Lai Mohammed, Nigeria’s Minister of Information and Culture says the Federal government will no longer tolerate the harassment of Nigerians in Ghana.
Lai made this remark while reacting to recent attacks meted on Nigerians residing in Ghana. Recall that two weeks ago, some Nigerian traders in Ghana raised alarm over the closure of their shops after they were asked to pay $1million. In June this year, a part of the building owned by the Nigerian High Commission in Accra, was demolished by Ghanaian authorities.
In a statement released today Friday, August 28, Mohammed said over one million Ghanaians are resident in Nigeria and they are not being maltreated. He stressed that the Nigerian government will no longer tolerate the harassment of Nigerians. He added that the Federal government is already considering a number of measures to take to address the situation.
The statement reads
”The Nigerian Government is deeply concerned by the incessant harassment of its citizens in Ghana and the progressive acts of hostility towards the country by Ghanaian authorities, and will no longer tolerate such.
In this regard, the Federal Government is urgently considering a number of options aimed at ameliorating the situation.
The Federal Government has been documenting the acts of hostility towards Nigeria and Nigerians by the Ghanaian authorities. These include:
– Seizure of the Nigerian Mission’s property located at No. 10, Barnes Road, Accra, which the Nigerian Government has used as diplomatic premises for almost 50 years. This action is a serious breach of the Vienna Convention.
– Demolition of the Nigerian Mission’s property located at No. 19/21 Julius Nyerere Street, East Ridge, Accra, another serious breach of
the Vienna Convention.
– Aggressive and incessant deportation of Nigerians from Ghana. Between Jan. 2018 and Feb. 2019, 825 Nigerians were deported from
– Closure of shops belonging to Nigerians. Over 300 Nigerians shops were locked for four months in Kumasi in 2018; over 600 Nigerian shops were locked in 2019 and, currently, over 250 Nigerians shops have been locked.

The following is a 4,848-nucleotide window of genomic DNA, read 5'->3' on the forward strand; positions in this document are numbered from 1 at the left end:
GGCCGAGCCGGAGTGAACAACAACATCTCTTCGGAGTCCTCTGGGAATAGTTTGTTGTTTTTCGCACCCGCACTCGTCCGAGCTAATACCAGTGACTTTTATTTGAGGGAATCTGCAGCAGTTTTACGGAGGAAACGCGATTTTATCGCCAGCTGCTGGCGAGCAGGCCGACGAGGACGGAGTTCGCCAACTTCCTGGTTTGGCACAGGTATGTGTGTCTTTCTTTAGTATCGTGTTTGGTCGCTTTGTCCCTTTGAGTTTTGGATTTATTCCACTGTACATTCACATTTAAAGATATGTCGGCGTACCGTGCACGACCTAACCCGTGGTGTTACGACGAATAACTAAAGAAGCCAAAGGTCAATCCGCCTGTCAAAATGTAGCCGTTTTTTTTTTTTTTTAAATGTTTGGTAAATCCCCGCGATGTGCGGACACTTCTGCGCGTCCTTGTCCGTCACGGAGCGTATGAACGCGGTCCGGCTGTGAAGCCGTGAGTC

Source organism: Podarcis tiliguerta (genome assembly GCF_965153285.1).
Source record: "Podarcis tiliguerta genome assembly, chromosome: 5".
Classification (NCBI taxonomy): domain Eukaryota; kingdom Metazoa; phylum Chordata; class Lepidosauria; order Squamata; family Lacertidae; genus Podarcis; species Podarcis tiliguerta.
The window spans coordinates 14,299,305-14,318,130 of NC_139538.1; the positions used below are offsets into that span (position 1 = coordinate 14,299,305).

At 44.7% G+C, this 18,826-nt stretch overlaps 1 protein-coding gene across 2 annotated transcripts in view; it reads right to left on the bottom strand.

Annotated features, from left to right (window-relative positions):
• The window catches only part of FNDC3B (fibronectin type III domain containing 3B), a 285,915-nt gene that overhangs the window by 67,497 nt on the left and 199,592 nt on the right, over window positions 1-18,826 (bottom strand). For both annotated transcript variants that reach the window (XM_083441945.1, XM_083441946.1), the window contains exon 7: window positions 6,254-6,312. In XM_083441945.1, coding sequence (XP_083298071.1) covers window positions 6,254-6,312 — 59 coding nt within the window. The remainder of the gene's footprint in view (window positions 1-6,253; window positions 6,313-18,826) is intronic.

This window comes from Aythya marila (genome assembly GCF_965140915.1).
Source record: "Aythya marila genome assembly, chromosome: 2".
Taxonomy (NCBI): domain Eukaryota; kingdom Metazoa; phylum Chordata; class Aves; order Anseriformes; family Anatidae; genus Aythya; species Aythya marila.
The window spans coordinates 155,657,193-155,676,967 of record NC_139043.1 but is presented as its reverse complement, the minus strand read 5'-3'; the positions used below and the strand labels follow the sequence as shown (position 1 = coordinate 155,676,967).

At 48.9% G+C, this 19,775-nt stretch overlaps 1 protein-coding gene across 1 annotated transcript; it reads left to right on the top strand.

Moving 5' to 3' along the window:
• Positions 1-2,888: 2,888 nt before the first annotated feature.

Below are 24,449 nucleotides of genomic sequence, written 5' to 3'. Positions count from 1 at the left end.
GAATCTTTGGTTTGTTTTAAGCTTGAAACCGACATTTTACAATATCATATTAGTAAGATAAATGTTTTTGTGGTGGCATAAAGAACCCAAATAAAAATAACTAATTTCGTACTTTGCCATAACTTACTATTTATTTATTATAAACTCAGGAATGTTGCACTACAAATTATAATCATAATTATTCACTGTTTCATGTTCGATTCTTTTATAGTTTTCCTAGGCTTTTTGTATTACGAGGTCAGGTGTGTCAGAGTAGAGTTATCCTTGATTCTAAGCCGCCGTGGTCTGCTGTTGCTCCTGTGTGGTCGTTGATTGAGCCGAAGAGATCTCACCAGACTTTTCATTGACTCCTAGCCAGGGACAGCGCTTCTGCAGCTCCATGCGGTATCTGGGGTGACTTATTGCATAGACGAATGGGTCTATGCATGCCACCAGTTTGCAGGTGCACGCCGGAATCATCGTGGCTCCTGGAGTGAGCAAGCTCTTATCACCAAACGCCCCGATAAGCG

– Residency Permit requirements, for which the Ghana Immigration Service has placed huge fees, far higher than the fees charged by
the Nigerian Immigration Service. These include the compulsory Non-citizen ID card (US$120, and US$60 for yearly renewal); Medical examinations, including for Covid-19 which is newly-introduced (about
US$120), and payment for residency permit (US$400 compared to the N7,000 being paid by Ghanaians for residency card in Nigeria)
– Outrageous stipulations in the Ghana Investment Promotion Centre
Act. When the Act was initially promulgated in 1994, a foreigner is required to invest at least US$300,000 by way of equity capital and
also employ 10 Ghanaians. This Act has now been amended twice, with the 2018 GIPC Act raising the minimum capital base for foreign-owned businesses to US$1m. Though targeted at foreigners, it seems GIPC’s
definition of foreigners is Nigerians. The GIPC Act also negates the ECOWAS Protocol.
– Media war against Nigerians in Ghana. The negative reportage of
issues concerning Nigerians resident in Ghana by the Ghanaian media is fuelling an emerging xenophobic attitude towards Nigerian traders and Nigerians in general. The immediate fallout is the incessant harassment and arrest of Nigerian traders and closure of their shops.
– Harsh and openly-biased judicial trial and pronouncement of indiscriminately-long jail terms for convicted Nigerians. There are
currently over 200 Nigerians in the Nsawam Maximum prison in Ghana
The Federal Government will like to put on record the fact that even though over 1 million Ghanaians are resident in Nigeria, they are not
being subjected to the kind of hostility being meted out to Nigerians in Ghana.
Also, Even though the main reason given for the seizure of Federal Government property at No. 10, Barnes Road in Accra is the non-renewal of lease after expiration, the Ghanaian authorities did not give Nigeria the right of first refusal or the notice to renew the lease.
By contrast, the lease on some of the properties occupied by the Ghanaian Mission in Nigeria has long expired, yet such properties have not been seized.
Nigeria has time after time demonstrated its fidelity to the long cordial relations with Ghana. But indications, especially in recent times, are that Nigeria’s stance is now being taken for granted and its citizens being made targets of harassment and objects of ridicule.
This will no longer be tolerated under any guise.”
Ramadan 2021: Sultan Asks Nigerian Muslims To Commence Fasting
Following the sighting of the moon, this year’s Ramadan starts Tuesday, April 13th 2021, the Sultan of Sokoto, Alhaji Sa’ad Abubakar, announced Monday.
Alhaji Abubakar, who is the president of the Nigerian Supreme Council for Islamic Affairs (NSCIA), said this in an announcement on NTA live broadcast.
He urged all Muslims to use the occasion of the holy month to pray fervently for the country and indulge in acts of charity so as to benefit maximally this month.
The NSCIA on Monday had issued a guideline enjoining the Ummah to practice social distancing during the 1442AH Ramadan.